1 Corinthians 12:3B-7, 12-13
The whole Church rejoices in jubilation with resounding “Alleluia’s” and “happy birthdays” as we celebrate Pentecost this week. The moment when Jesus emerges through the locked doors of the “house where the disciples had met” is equally triumphant as it is shocking (Jn 20:19). This reminds me of the scene in “The Avengers: Endgames” (2019) when all the “disappeared” Avengers miraculously emerge from portals opening up all over the battlefields in the final and ultimate contest between good and evil. Both scenarios defy human logic: modern science tells us that it is almost impossible for mortals to return from the dead, walk through locked doors or appear out of thin air from another dimension. The breaking through of doors, or portals in the movie, is definitely not the “endgame” but what follows. At the end, the Avengers triumph over Thanos, the villain, despite fear, doubt or personal concerns; they persevere in their mission and push toward their final goal of saving humanity as a united body. Upon receiving the Holy Spirit, Jesus’ disciples are also commissioned to bring the good news to the world, that is, to bring the gifts of transformation, unity, peace, and forgiveness to the ends of the world.
This week’s readings highlight the unique qualities of the Holy Spirit. In the first reading, we witness how the Spirit transforms and renews: the Spirit comes crashing down onto the Apostles “like the rush of a violent wind”; appearing as “divided tongues … of fire” (Acts 2:2-3). This fire has sparked in their hearts and minds a renewed courage and determination to proclaim the Risen Christ and “God’s deeds of power” (Acts 2:11). This fire is so powerful that it melts away their resistance that is rooted in fear and has transformed them into evangelization “machines”, immediately speaking “in other languages, as the Spirit gave them ability”, reaching out to people of all nations (Acts 2:4). After being touched by the Holy Spirit, they are empowered to bring the good news to all. Indeed, God “send[s] forth [His] Spirit “ to “renew the face of the earth” (Ps 104:30).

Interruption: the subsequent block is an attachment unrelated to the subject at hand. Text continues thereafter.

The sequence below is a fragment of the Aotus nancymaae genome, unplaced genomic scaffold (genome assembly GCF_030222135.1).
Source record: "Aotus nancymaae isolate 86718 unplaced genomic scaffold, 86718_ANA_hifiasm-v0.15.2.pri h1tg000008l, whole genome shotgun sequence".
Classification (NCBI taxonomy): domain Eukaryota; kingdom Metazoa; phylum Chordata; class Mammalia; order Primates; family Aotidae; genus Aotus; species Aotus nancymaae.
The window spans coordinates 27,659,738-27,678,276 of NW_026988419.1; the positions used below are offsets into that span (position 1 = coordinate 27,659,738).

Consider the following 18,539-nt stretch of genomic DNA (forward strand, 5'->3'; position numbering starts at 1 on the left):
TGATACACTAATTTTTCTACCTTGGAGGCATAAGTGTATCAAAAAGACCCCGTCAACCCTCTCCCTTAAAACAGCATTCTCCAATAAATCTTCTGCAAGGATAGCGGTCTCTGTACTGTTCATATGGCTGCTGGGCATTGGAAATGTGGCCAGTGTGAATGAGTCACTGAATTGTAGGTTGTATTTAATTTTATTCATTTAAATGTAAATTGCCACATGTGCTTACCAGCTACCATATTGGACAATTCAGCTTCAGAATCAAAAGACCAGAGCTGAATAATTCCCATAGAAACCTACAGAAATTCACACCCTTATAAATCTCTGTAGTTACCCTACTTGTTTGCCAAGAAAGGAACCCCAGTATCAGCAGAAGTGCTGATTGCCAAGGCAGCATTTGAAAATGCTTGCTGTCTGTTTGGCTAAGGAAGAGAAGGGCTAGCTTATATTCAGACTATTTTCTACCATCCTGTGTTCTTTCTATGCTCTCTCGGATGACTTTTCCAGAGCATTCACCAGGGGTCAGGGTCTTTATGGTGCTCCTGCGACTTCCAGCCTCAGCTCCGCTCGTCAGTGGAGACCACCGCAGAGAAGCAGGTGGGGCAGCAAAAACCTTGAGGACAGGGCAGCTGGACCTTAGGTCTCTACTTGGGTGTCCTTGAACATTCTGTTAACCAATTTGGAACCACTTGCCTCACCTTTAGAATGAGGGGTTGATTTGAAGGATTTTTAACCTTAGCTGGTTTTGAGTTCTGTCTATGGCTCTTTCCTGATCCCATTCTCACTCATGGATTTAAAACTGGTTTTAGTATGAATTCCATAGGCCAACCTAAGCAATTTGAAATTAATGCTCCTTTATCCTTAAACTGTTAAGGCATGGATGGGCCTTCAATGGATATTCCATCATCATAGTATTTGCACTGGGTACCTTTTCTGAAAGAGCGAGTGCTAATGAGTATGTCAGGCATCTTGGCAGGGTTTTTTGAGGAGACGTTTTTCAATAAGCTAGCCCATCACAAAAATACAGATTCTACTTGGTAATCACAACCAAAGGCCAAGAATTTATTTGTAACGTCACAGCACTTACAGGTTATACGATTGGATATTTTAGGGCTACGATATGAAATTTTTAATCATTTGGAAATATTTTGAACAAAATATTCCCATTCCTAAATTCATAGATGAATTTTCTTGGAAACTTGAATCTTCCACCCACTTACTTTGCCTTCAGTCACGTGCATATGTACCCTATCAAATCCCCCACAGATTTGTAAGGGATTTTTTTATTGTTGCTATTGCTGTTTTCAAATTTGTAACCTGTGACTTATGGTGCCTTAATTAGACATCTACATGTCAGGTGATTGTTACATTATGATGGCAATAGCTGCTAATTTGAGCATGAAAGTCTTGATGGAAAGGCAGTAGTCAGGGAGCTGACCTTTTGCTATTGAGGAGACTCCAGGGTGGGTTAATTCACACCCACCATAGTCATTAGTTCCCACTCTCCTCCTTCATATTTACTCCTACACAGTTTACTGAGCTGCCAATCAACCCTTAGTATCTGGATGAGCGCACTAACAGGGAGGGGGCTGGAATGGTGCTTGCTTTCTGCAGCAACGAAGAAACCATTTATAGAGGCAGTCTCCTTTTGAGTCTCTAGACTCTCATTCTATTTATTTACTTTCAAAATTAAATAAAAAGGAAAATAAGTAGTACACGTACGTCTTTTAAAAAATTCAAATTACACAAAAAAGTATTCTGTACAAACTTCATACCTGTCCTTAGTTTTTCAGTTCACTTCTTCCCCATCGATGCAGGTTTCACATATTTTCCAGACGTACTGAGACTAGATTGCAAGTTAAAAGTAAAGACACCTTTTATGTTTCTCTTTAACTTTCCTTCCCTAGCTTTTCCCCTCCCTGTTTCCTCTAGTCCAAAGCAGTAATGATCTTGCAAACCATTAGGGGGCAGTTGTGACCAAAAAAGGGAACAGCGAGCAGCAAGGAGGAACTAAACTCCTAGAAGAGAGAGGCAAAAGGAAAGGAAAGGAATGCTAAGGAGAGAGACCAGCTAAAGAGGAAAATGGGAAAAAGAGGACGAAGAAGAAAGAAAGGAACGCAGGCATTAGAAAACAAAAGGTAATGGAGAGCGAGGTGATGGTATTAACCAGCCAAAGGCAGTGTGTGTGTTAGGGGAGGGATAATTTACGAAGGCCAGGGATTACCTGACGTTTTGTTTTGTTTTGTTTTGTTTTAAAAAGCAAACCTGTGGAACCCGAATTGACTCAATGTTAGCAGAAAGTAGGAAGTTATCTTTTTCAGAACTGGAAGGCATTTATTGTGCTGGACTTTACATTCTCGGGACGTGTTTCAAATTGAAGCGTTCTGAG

The second reading demonstrates how the Spirit not only brings “varieties of gifts” but more importantly, it brings unity. St. Paul explains that though there are varieties of “gifts”, “services”, and “activities”, it is the same “Spirit”, “Lord” and “God who activates all of them in everyone” (1Cor 12:4-6). All those who have been baptized are baptized into the one body of Christ, and “to each is given the manifestation of the Spirit for the common good” (1Cor 12:7). Whether our gift is speaking or listening; walking or running; writing or interpreting; creating or fixing; giving or receiving; sowing or harvesting, we are one in Christ and are “all made to drink of the one Spirit” (1 Cor 12:13).
Finally, John’s account of the Pentecost event reveals that the Holy Spirit is a Spirit of peace and forgiveness. In the early days after Jesus’ death, the disciples lived in “fear of the Jews” behind locked doors (Jn 20:19). Yet, Christ’s presence among them dispels all their fears. The first thing Jesus offers to his disciples is a profound “Peace be with you” (Ibid). Then, Jesus also sends them on a mission, “As the Father has sent me, so I send you”; to proclaim forgiveness and reconciliation, “If you forgive the sins of any, they are forgiven them; if you retain the sins of any, they are retained” (Jn 20: 21,23).
"No one can say 'Jesus is Lord' except by the Holy Spirit." "God has sent the Spirit of his Son into our hearts, crying, 'Abba! Father!"' This knowledge of faith is possible only in the Holy Spirit: to be in touch with Christ, we must first have been touched by the Holy Spirit. He comes to meet us and kindles faith in us. By virtue of our Baptism, the first sacrament of the faith, the Holy Spirit in the Church communicates to us, intimately and personally, the life that originates in the Father and is offered to us in the Son. (CCC 683)
When we received the Holy Spirit through the Sacraments of Baptism and Confirmation, we, too, have been transformed and renewed, and are gifted with unity, peace, and forgiveness. The Spirit in us opens our hearts to God’s love so that we may become living signs of this love in the world.